I know, I have written about this before, but, here it is again. Installing ArchLinuxARM on the BeagleBoard, this time, taking a fresh SD card, and now it works like a sunshine. Yesterday, on the 8 GB card, I’d done exactly the same, without any result.
So, let’s see how to install the January 2013 ArchLinux OMAP3 rootfs to an SD card for use with a BeagleBoard.
Download the bootloader http://archlinuxarm.org/os/omap/BeagleBoard-bootloader.tar.gz
Download the rootfs http://archlinuxarm.org/os/ArchLinuxARM-omap-smp-latest.tar.gz
This says the latest rootfs, which would usually be the right thing to do. But to ensure you’re using the same rootfs as I do, you can use http://os.archlinuxarm.org/os/omap/ArchLinuxARM-2013.01-omap-smp-rootfs.tar.gz in stead.
extract the bootloader tarball. This tarball contains a mkcard.sh script which will partition the card for you. As I’ve had problems with the instructions on the ArchLinuxARM site last time, I will use this script instead, as it worked perfectly.
[root@hplaptop bootloader]# ./mkcard.sh /dev/mmcblk0
1024+0 records in
1024+0 records out
1048576 bytes (1.0 MB) copied, 1.13529 s, 924 kB/s
DISK SIZE - 16130244608 bytes
CYLINDERS - 1961
Checking that no-one is using this disk right now ...
Disk /dev/mmcblk0: 1961 cylinders, 255 heads, 63 sectors/track
sfdisk: /dev/mmcblk0: unrecognized partition table type
Please note it also says
./mkcard.sh: line 37: kpartx: command not found
But this ain’t a fatal error. It seems this is a tool to re-read the partition table and create device maps. However, it seems it works without on my system. Anyhow, let’s continue. The said script only partitions the SD card and creates file systems, but nothing else. (unlike the script for the CubieBoard, which I will discuss later)
[root@hplaptop bootloader]# mount /dev/mmcblk0p1 /mnt/a
[root@hplaptop bootloader]# cp MLO /mnt/a
[root@hplaptop bootloader]# cp u-boot.bin /mnt/a
[root@hplaptop bootloader]# cp uEnv.txt /mnt/a
[root@hplaptop bootloader]# mount /dev/mmcblk0p2 /mnt/b
[root@hplaptop bootloader]# cd /mnt/b
[root@hplaptop b]# tar -xvf /run/media/andre/DataBlaat/arm/beagleboard/archlinux/ArchLinuxARM-omap-smp-20130118.tar.gz
It is important for the BeagleBoard that you copy the MLO file first to the FAT parition. This is a pre-boot-loader, “X-loader”, which will load the bootloader “U-Boot”. Then copy the other files to the FAT partition, “u-boot.bin”, the bootloader, and “uEnv.txt”, a configuration file.
Next extract the root file system to the ext3 parition. I usually include the v to the tar arguments to see what’s going on. When this is done, copy the kernel over to the FAT partition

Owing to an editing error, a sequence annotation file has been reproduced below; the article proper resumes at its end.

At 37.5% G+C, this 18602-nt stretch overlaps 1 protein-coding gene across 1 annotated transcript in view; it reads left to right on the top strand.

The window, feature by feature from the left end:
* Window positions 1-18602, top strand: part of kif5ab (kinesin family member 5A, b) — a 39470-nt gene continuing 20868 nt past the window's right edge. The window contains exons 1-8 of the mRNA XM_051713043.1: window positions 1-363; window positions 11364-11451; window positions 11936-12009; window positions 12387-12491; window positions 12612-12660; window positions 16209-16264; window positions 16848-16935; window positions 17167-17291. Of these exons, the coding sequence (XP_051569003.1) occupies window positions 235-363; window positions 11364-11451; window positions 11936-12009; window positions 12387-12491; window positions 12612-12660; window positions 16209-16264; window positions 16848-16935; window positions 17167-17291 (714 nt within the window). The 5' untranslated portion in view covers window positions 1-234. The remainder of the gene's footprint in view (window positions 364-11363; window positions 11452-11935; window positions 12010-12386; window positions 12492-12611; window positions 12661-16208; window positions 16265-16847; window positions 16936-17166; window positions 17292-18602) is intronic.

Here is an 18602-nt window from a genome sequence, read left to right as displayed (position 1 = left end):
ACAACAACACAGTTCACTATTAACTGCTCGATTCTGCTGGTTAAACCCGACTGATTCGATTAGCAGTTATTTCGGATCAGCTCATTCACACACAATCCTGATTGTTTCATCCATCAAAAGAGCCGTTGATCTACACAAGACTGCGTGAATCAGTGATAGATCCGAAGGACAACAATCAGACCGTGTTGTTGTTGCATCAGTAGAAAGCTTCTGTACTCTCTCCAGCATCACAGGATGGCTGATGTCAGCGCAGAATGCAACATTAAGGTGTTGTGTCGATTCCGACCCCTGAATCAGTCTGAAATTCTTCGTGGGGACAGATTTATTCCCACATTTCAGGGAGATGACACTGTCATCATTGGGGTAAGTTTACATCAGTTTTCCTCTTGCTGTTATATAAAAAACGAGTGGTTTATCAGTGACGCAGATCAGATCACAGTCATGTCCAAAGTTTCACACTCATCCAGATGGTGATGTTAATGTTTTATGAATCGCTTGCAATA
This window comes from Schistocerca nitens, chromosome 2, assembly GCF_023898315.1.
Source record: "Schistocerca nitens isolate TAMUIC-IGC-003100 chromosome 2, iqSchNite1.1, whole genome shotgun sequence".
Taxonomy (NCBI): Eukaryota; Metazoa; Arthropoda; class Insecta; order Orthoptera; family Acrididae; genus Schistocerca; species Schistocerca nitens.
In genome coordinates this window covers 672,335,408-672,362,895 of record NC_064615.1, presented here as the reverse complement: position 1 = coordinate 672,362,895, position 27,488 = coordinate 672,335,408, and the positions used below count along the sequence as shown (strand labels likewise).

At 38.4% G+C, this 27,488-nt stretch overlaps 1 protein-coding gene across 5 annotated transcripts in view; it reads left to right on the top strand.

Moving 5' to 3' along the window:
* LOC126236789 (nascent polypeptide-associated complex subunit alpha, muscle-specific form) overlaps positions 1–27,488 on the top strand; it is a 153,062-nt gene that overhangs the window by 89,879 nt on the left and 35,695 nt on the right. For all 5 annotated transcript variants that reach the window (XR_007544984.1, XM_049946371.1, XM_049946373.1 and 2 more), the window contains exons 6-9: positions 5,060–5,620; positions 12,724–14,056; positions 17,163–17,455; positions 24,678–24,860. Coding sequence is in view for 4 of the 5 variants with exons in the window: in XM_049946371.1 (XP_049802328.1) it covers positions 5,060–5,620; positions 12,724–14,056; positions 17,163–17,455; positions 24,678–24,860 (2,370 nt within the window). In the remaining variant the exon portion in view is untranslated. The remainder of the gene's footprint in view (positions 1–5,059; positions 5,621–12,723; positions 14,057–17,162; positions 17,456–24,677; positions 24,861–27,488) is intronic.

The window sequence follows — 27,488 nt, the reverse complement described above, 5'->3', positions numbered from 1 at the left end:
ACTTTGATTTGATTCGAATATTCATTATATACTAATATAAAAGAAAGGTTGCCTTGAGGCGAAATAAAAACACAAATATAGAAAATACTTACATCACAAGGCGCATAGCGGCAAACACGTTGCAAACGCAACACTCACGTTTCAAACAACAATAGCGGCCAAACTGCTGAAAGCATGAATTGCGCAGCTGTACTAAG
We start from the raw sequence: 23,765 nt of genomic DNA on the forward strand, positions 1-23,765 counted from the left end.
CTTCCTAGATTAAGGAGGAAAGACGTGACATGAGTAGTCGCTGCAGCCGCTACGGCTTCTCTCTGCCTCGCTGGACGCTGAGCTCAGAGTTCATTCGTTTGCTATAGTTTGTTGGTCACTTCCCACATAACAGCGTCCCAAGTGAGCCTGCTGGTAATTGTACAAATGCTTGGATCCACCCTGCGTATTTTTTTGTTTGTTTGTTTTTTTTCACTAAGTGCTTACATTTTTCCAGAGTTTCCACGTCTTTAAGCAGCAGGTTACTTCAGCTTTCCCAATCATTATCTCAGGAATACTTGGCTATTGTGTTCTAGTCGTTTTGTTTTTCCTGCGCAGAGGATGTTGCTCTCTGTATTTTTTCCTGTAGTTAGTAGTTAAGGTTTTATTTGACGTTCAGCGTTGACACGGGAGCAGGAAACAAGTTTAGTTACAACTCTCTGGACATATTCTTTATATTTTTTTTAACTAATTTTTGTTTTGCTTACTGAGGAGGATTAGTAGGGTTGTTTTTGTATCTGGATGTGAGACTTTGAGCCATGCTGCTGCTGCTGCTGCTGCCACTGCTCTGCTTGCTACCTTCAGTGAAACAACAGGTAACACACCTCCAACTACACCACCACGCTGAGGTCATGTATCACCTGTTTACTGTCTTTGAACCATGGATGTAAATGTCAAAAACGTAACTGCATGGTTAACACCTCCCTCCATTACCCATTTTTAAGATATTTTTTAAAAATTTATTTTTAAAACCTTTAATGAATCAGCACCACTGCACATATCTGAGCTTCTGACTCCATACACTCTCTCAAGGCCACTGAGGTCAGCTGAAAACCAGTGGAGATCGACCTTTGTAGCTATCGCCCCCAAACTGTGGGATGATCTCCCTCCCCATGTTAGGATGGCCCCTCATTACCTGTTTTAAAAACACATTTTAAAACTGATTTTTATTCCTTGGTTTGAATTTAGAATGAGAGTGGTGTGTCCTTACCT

[root@hplaptop b]# cp boot/uImage /mnt/a
This can take longer then expected. When this is done, create a boot script. This boot script will be like the one on the ArchLinuxARM site, but the mmc init line needs to be ommited. It was needed for ancient versions of U-Boot, but has been obsolete for quite a while. So, the boot script will look like
setenv bootargs 'console=ttyO2,115200n8 root=/dev/mmcblk0p2 rw rootfstype=ext3 rootwait'
fatload mmc 0 0x80300000 uImage
write this bootscript to bootscr, and run mkimage to convert it to an U-boot script. Even though the current version supports the uEnv.txt file, I didn’t manage to get it to boot using the uEnv.txt only. I kept attemption to boot from NAND, but I want to boot from the SD card. I probably only have to set a certain variable to tell it to boot from SD in stead. However, with the boot.scr file present, it boots fine from the SD card.
[root@hplaptop b]# cd /mnt/a
[root@hplaptop a]# vim bootcmd
[root@hplaptop a]# mkimage -A arm -O linux -T script -C none -a 0 -e 0 -n "Beagleboard boot script" -d bootcmd boot.scr
Image Name: Beagleboard boot script
Created: Fri Jan 25 11:05:47 2013
Image Type: ARM Linux Script (uncompressed)
Data Size: 151 Bytes = 0.15 kB = 0.00 MB
Load Address: 00000000
Entry Point: 00000000
Image 0: 143 Bytes = 0.14 kB = 0.00 MB
[root@hplaptop mnt]# cd ..
[root@hplaptop mnt]# umount a
[root@hplaptop mnt]# umount b
[root@hplaptop mnt]# sync
Please note: If you’re missing mkimage is available in the AUR repository as package “uboot-mkimage”. Last time when I made an BeagleBoard SD card, I compiled it from source. After this is all done, unmount the file systems, flush the caches, and just put the card into the BeagleBoard, connect to the serial console, and plug in the power. It boots up fine.
P.S. In the rootfs there are some boot.scr files, but they won’t work. First of all, they appear to be for the TrimSlice. But that’s not the problem. They appear to be configured to load the kernel from the rootfs. In the directory /boot there is uImage, so, perfectly fine. However, U-Boot only supports ext2 and not ext3, therefore these files won’t work.
We might need to adjust the kernel parameters later if we want to set something like hdmi or svideo to work. As stated before, when specifying 1280×1024@60Hz, the BeagleBoard is only capable to deliver 57Hz, which my Compaq 1720 monitor refuses to accept. As I have found out with some CubieBoard tests, which I will write about later, the monitor might be a little more tolerant when the input is analogue. Therefore I tried the mentioned HDMI->VGA adaptor also on the BeagleBoard.
When I had my old BeagleBoard installation running, I experienced lots of USB problems, mostly related to the USB Ethernet adaptor. Lots of errors in the pegasus driver. So, I wonder, are the problems really hardware or are they caused by a crappy driver. Anyhow, I’ve bought an SPI Ethernet adaptor for testing purposes.